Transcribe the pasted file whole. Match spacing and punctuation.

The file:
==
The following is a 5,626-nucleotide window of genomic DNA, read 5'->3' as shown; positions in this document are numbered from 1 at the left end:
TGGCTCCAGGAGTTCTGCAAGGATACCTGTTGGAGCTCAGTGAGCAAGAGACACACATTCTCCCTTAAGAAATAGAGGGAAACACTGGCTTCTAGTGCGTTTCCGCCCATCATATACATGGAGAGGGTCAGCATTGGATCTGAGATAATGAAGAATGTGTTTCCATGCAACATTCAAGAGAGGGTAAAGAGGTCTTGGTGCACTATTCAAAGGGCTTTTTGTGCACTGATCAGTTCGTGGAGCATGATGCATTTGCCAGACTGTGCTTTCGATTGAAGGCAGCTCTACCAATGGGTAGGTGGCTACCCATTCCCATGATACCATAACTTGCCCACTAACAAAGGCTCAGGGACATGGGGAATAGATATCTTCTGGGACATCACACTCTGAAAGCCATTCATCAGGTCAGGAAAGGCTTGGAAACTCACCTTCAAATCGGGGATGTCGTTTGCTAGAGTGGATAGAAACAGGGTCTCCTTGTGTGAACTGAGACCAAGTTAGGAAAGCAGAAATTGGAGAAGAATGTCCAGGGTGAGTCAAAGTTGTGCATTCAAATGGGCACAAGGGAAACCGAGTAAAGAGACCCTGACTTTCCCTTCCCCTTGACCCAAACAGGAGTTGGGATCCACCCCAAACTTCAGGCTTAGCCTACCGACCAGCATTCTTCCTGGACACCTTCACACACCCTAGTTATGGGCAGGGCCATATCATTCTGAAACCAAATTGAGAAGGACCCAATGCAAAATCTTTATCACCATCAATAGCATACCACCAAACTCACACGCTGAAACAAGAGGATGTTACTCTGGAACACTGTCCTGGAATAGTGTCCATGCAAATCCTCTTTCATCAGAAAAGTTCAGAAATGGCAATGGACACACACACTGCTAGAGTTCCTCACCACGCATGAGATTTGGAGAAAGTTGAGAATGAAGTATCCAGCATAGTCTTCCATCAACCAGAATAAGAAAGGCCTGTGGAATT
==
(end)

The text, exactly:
The following is a 5,626-nucleotide window of genomic DNA, read 5'->3' as shown; positions in this document are numbered from 1 at the left end:
TGGCTCCAGGAGTTCTGCAAGGATACCTGTTGGAGCTCAGTGAGCAAGAGACACACATTCTCCCTTAAGAAATAGAGGGAAACACTGGCTTCTAGTGCGTTTCCGCCCATCATATACATGGAGAGGGTCAGCATTGGATCTGAGATAATGAAGAATGTGTTTCCATGCAACATTCAAGAGAGGGTAAAGAGGTCTTGGTGCACTATTCAAAGGGCTTTTTGTGCACTGATCAGTTCGTGGAGCATGATGCATTTGCCAGACTGTGCTTTCGATTGAAGGCAGCTCTACCAATGGGTAGGTGGCTACCCATTCCCATGATACCATAACTTGCCCACTAACAAAGGCTCAGGGACATGGGGAATAGATATCTTCTGGGACATCACACTCTGAAAGCCATTCATCAGGTCAGGAAAGGCTTGGAAACTCACCTTCAAATCGGGGATGTCGTTTGCTAGAGTGGATAGAAACAGGGTCTCCTTGTGTGAACTGAGACCAAGTTAGGAAAGCAGAAATTGGAGAAGAATGTCCAGGGTGAGTCAAAGTTGTGCATTCAAATGGGCACAAGGGAAACCGAGTAAAGAGACCCTGACTTTCCCTTCCCCTTGACCCAAACAGGAGTTGGGATCCACCCCAAACTTCAGGCTTAGCCTACCGACCAGCATTCTTCCTGGACACCTTCACACACCCTAGTTATGGGCAGGGCCATATCATTCTGAAACCAAATTGAGAAGGACCCAATGCAAAATCTTTATCACCATCAATAGCATACCACCAAACTCACACGCTGAAACAAGAGGATGTTACTCTGGAACACTGTCCTGGAATAGTGTCCATGCAAATCCTCTTTCATCAGAAAAGTTCAGAAATGGCAATGGACACACACACTGCTAGAGTTCCTCACCACGCATGAGATTTGGAGAAAGTTGAGAATGAAGTATCCAGCATAGTCTTCCATCAACCAGAATAAGAAAGGCCTGTGGAATT